Because HPV-CTLs in PBMCs are not abundant (32, 33), we used PBMCs stimulated for 10 days with candidate peptides and CKB antibodies αCTLA4 and αPD-1 to enhance HPV-CTL reactivity (Supplementary Fig. S3). We compared HPV-CTL frequency in PBMCs between patients with HPV+ HNSCC (N = 18) and healthy controls (N = 14) by IFNγ Elispots using antigen-specific peptide pools (Fig. 1C and D; Supplementary Table S1; ref. 27). The HLA-frequency distribution of this cohort largely mirrored median HLA-frequency distribution in the United States (Supplementary Fig. S1B). IFNγ responses against HPV16-E2 were substantially more common (>3-fold higher) in HPV+ HNSCC PBMCs compared with healthy control PBMCs (Wilcoxon rank-sum test, P = 0.0261; Fig. 1C). Moderate-to-high E6-reactivity was observed in patients with HPV+ HNSCC (1.5-fold higher in HPV+ HNSCCs), whereas E7-reactivity was generally low (Fig. 1C and D). To determine if PBMC T-cell reactivity correlates with B-cell immunity, we measured IgG serologic responses to the E2, E6, and E7 antigens in all 18 patient samples in which we tested CTL reactivity. E2- and E7-specific serum IgG titers were higher relative to E6 (>2-fold, P < 0.05) in the patients (Fig. 1E). The majority of patients who had IgG to E2, E6, and E7 also had a measurable CTL response (E2 = 72%, E6 = 60%, E7 = 70%, respectively; Fig. 1F). There was strong concordance between seroreactivity and T-cell reactivity within same antigens (Chi-squared independence test, P = 0.03). Finally, we observed a modest trend towards decreased HPV CTL-response with advanced age and tumor stage of the patient but these were not statistically significant (Supplementary Fig. S4). Thus, our results indicate that E2 and E6 antigens are more CTL-reactive than E7 in patients with HPV+ HNSCC, and HPV-CTL response can be enhanced by CKB antibodies.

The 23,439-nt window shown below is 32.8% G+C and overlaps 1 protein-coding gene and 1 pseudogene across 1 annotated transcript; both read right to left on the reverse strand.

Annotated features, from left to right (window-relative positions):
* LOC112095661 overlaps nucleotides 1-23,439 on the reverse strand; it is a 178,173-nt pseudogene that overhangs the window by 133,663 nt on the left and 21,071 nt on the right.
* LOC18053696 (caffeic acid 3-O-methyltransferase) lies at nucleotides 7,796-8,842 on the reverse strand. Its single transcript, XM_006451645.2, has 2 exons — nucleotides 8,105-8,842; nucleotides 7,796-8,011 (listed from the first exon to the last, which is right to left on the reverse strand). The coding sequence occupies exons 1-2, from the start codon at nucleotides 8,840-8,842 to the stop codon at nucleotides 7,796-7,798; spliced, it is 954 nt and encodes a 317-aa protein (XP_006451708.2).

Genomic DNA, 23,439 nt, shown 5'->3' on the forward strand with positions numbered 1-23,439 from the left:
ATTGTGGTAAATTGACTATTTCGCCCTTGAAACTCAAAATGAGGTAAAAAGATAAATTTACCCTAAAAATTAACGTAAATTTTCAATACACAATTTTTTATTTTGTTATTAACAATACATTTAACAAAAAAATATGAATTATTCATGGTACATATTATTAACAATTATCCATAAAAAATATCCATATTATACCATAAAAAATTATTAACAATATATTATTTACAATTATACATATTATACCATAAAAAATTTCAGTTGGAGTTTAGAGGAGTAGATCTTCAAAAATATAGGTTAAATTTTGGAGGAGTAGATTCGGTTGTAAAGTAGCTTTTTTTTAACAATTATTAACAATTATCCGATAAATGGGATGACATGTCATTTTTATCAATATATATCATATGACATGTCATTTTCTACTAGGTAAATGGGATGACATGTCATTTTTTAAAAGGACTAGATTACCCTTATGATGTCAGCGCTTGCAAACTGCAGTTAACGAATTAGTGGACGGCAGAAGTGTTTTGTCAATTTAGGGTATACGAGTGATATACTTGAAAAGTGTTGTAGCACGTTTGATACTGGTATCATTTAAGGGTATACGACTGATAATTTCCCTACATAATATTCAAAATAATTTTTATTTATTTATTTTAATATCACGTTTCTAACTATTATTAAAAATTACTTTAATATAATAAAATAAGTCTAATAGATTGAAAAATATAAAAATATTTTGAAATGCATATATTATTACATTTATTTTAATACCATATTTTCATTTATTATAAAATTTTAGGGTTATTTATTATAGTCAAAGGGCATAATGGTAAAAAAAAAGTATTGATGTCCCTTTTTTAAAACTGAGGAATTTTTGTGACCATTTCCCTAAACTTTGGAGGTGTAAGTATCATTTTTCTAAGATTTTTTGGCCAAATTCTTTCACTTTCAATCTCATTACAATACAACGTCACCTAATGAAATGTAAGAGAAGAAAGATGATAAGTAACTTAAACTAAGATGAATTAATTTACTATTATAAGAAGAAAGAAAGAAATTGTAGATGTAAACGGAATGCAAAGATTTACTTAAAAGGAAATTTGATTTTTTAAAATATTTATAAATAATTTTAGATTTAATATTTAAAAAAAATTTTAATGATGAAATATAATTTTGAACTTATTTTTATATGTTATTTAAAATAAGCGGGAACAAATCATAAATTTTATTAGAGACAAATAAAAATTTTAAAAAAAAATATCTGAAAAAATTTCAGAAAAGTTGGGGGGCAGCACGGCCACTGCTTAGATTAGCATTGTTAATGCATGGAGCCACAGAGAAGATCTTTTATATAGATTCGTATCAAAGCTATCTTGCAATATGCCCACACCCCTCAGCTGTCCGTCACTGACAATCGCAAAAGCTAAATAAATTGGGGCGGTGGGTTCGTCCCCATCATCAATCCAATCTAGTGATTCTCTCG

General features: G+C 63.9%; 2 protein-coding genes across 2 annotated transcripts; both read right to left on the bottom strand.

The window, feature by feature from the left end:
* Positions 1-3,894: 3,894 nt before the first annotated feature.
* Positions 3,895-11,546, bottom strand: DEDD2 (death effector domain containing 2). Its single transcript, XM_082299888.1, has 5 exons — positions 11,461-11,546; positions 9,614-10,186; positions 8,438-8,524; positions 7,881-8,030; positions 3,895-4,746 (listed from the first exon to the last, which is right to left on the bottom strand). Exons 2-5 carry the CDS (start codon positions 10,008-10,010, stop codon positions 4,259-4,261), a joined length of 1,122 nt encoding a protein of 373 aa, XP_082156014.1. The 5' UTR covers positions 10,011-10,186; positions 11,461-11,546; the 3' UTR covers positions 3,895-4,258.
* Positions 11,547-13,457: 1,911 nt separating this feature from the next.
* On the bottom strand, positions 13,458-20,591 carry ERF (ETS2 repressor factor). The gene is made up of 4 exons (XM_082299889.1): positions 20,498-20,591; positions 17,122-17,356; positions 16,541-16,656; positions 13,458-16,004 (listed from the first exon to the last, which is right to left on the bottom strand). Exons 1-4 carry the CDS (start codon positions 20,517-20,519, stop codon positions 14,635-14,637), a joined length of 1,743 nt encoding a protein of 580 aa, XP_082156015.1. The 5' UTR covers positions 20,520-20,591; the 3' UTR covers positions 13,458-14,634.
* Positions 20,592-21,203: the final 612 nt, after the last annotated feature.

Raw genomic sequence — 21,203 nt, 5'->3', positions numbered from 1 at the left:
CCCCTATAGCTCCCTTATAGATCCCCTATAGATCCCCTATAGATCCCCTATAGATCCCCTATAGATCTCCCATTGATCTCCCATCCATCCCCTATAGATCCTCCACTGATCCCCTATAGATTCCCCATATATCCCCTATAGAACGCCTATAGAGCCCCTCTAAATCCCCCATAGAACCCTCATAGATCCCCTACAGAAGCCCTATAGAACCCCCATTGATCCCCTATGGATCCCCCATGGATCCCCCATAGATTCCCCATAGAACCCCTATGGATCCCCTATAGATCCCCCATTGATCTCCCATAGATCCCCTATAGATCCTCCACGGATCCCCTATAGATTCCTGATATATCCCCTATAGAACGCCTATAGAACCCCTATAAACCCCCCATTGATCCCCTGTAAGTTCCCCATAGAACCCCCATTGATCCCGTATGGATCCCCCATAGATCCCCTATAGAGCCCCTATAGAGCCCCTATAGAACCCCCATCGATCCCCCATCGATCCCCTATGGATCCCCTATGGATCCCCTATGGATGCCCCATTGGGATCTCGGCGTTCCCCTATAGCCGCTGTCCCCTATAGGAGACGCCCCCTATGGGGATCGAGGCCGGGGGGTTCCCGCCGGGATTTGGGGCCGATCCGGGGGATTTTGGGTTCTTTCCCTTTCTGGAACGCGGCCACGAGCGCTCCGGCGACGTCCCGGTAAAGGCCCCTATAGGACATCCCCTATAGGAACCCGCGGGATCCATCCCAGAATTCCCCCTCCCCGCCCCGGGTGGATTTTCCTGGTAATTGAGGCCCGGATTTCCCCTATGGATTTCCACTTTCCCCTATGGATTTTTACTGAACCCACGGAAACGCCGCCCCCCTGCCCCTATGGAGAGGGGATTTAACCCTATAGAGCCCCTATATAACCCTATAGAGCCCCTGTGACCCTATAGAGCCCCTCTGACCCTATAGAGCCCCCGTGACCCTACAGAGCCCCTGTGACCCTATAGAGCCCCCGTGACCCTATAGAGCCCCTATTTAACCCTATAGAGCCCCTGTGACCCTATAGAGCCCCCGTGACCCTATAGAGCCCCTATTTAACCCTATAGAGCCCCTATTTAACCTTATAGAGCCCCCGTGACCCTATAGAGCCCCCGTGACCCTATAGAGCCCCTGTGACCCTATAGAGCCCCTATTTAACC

Mapping immunodominant epitopes of HPV16 E2, E6, and E7 in HPV+ HNSCCs

To identify novel CTL epitopes from E2, E6, and E7, we performed a second IFNγ Elispot analysis using individual predicted HPV16-peptides against patient-specific HLA-alleles (Fig. 2A). Fifty-one of 59 predicted peptides elicited a T-cell response in at least one patient, indicating a high degree of success (86%) of our prediction-validation strategy (Fig. 2A; Supplementary Table S1). Consistent with pooled-antigen Elispot results (Fig. 1C and D), we observed sub-dominant E7-specific CTL-reactivity relative to E2, E6 epitope-specific CTL-responses (Fig. 2A). Sixteen epitopes had an average response frequency of ≥100 mean spot forming units (SFU)/106 PBMCs and were classified as strongly immunogenic (representative e.g., Fig. 2B–E; Supplementary Table S1). Twenty-nine CTL-epitopes had an average response frequency between 10 and 100 SFU/106 PBMCs (moderately immunogenic), whereas six epitopes had an average response frequency <10 SFU/106 PBMCs (low immunogenic). The majority of moderate to highly immunogenic epitopes (77%) were novel, or had not been described with the observed HLA restriction (Fig. 2B–E; Supplementary Table S1). We also observed 16 unique epitopes that elicited a cross-reactive response to other alleles within the same supertype supporting the strategy for HLA-supertype based epitope prediction (Supplementary Table S1). Figure 2E shows a representative example, where an HLA-A*11:01 restricted E2-peptide had strong predicted binding affinity and elicited strong CTL-reactivity to HLA-A*68:01 (A3 supertype). Within the E2 antigen, most CTL-epitopes (52%) were clustered within the trans-activating DNA-binding domain, 23% in the hinge region, and 24% in the DNA-binding domain (Supplementary Fig. S5A). Within E6, the immunodominant regions (70% of epitopes) encompassed amino acids 37–109 with 40% of epitopes arising in the first zinc finger domain (Supplementary Fig. S5B). Interestingly, the zinc finger domain of E7 also had 42% of the CTL-epitopes (Supplementary Fig. S5C). Thus, we have enhanced the landscape of E2, E6, and E7 CTL-epitopes, and mapped the immunodominant regions of E2, E6, and E7 for future studies.